NPR logo Obama In Indonesia; Fears Of Cholera In Port Au Prince; Vote Counting In Alaska


Obama In Indonesia; Fears Of Cholera In Port Au Prince; Vote Counting In Alaska

President Obama May Cut Trip To Indonesia Short

Indonesian President Susilo Bambang Yudhoyono, left, introduces members of his cabinet to U.S. President Barack Obama, center, and first lady Michelle at Merdeka Palace in Jakarta, Indonesia, Tuesday, Nov. 9, 2010. Dita Alangkara/AP Pool hide caption

toggle caption
Dita Alangkara/AP Pool

Returning to a country where he was known as Barry, President Barack Obama had a full schedule that may be trimmed because of the erupting Mt. Merapi. Obama spent four years of his childhood in Indonesia and had previously had to cancel trips there twice because of domestic political reasons. Obama is scheduled to give an address at an Indonesian university that his aides are saying is part of his outreach to the Muslim world. Indonesia has become an important ally in fight against terrorism, with US forces helping train Indonesian troops as they battle Islamic insurgent groups in their country.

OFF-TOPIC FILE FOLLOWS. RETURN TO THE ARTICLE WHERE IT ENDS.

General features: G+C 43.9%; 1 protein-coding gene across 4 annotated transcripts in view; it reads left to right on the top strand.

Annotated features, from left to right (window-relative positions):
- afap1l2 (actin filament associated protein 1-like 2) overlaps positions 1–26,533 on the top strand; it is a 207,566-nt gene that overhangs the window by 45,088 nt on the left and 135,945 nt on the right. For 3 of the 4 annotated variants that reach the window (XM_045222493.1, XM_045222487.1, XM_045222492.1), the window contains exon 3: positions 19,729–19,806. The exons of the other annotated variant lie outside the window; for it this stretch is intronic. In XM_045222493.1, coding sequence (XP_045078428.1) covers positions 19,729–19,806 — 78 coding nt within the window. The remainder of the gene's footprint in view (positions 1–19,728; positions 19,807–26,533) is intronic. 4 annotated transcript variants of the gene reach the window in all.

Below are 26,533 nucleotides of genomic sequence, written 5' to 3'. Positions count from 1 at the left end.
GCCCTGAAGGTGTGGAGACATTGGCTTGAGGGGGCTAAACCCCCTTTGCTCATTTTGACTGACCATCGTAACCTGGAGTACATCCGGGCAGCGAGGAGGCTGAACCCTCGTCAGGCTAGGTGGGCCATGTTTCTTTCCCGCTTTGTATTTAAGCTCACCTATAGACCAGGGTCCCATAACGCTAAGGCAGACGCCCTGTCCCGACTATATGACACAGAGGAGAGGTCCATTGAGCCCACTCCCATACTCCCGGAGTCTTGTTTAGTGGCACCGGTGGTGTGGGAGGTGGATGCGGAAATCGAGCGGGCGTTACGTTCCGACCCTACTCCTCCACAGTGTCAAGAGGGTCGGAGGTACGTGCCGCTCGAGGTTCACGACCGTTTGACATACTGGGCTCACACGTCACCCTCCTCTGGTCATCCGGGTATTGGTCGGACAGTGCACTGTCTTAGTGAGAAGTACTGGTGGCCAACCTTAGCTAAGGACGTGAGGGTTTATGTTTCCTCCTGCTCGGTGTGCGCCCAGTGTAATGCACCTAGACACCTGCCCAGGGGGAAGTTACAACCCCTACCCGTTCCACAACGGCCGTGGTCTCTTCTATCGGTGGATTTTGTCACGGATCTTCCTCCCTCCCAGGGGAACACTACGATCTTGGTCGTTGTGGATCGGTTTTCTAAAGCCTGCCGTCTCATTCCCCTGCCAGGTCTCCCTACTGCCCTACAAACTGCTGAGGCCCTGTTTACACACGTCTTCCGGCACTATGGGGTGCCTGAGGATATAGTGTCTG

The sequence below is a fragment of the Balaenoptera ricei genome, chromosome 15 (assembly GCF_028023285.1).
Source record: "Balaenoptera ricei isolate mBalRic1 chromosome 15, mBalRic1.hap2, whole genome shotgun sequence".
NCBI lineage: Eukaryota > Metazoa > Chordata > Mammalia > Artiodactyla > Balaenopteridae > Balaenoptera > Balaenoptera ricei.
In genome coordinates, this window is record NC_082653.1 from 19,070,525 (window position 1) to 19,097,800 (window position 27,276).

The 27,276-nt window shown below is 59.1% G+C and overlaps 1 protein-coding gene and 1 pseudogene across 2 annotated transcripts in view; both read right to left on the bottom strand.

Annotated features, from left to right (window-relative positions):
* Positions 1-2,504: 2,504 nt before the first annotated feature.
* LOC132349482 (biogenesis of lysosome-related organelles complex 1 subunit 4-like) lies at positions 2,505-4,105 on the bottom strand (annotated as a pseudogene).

Cholera Has Reached Port Au Prince

A woman suffering from cholera symptoms is treated at the St. Nicholas hospital in Saint Marc, Haiti, Monday, Nov. 8, 2010.. Health officials fear the disease has spread from the countryside into Port Au Prince. Ramon Espinosa/AP hide caption

toggle caption
Ramon Espinosa/AP

Haitian health officials are testing more than a hundred people for cholera. They fear that the deadly water borne disease may have reached the Haitian capital. NPR's Jason Beaubien reports that there is growing fear that the disease could break out in the camps that house more than a million people in primitive conditions. He visited one and talked to residents there.

Most people in the Old Military Airport camp live in shelters cobbled together out of corrugated metal, sticks and tarps. Other people live in tents. For the 50,000 residents, there are only 178 latrines.

Jean Charles Micheline, sitting in front of the shack she shares with her husband and three children, says she is terrified about cholera.

"I'm very worried about it," the 27-year-old says in Creole. "It's said that it's contagious, and I'm worried that I may catch cholera."

Beaubien reports that even with that fear, they also are wary of health officials. Officials fear the rains and flooding from hurricane Tomas may be spreading the disease. More than 500 people have already died from it and thousands hospitalized.

Alaska Vote Count Begins

Election officials in Alaska begin counting 30,500 absentee ballots today. Republican nominee Joe Miller is hoping it will give him more of an edge in the vote count. Tomorrow they'll begin counting the 83,201 write-in ballots, most of them expected to be for incumbent Senator Lisa Murkowski. That's more than 13,000 more than voted for Miller. Miller, backed by the Tea Party and Sarah Palin, defeated Murkowski in the Republican primary, and she ran as a write-in candidate.